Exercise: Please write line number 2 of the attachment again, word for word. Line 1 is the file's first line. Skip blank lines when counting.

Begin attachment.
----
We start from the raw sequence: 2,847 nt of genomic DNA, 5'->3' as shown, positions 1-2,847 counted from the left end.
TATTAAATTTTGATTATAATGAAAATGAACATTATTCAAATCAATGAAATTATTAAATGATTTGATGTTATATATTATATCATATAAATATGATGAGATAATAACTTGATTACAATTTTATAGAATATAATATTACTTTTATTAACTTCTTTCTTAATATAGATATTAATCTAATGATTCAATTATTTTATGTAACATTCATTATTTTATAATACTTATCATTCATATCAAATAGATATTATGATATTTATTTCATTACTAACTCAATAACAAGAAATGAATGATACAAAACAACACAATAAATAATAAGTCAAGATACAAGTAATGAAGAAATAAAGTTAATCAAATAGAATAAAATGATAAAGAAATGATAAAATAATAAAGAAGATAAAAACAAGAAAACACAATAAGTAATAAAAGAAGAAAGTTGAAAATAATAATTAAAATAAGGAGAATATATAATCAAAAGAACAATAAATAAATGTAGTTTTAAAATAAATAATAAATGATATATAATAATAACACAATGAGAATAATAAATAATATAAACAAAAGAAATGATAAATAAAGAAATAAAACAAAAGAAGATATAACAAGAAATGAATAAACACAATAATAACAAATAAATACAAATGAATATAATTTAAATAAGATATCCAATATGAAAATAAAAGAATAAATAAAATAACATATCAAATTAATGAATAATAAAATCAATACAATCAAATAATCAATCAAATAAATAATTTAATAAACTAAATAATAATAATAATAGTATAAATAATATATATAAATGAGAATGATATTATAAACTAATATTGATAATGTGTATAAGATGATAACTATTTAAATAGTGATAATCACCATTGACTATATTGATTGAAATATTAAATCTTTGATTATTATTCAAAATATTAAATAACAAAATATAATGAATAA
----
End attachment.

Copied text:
TATTAAATTTTGATTATAATGAAAATGAACATTATTCAAATCAATGAAATTATTAAATGATTTGATGTTATATATTATATCATATAAATATGATGAGATAATAACTTGATTACAATTTTATAGAATATAATATTACTTTTATTAACTTCTTTCTTAATATAGATATTAATCTAATGATTCAATTATTTTATGTAACATTCATTATTTTATAATACTTATCATTCATATCAAATAGATATTATGATATTTATTTCATTACTAACTCAATAACAAGAAATGAATGATACAAAACAACACAATAAATAATAAGTCAAGATACAAGTAATGAAGAAATAAAGTTAATCAAATAGAATAAAATGATAAAGAAATGATAAAATAATAAAGAAGATAAAAACAAGAAAACACAATAAGTAATAAAAGAAGAAAGTTGAAAATAATAATTAAAATAAGGAGAATATATAATCAAAAGAACAATAAATAAATGTAGTTTTAAAATAAATAATAAATGATATATAATAATAACACAATGAGAATAATAAATAATATAAACAAAAGAAATGATAAATAAAGAAATAAAACAAAAGAAGATATAACAAGAAATGAATAAACACAATAATAACAAATAAATACAAATGAATATAATTTAAATAAGATATCCAATATGAAAATAAAAGAATAAATAAAATAACATATCAAATTAATGAATAATAAAATCAATACAATCAAATAATCAATCAAATAAATAATTTAATAAACTAAATAATAATAATAATAGTATAAATAATATATATAAATGAGAATGATATTATAAACTAATATTGATAATGTGTATAAGATGATAACTATTTAAATAGTGATAATCACCATTGACTATATTGATTGAAATATTAAATCTTTGATTATTATTCAAAATATTAAATAACAAAATATAATGAATAA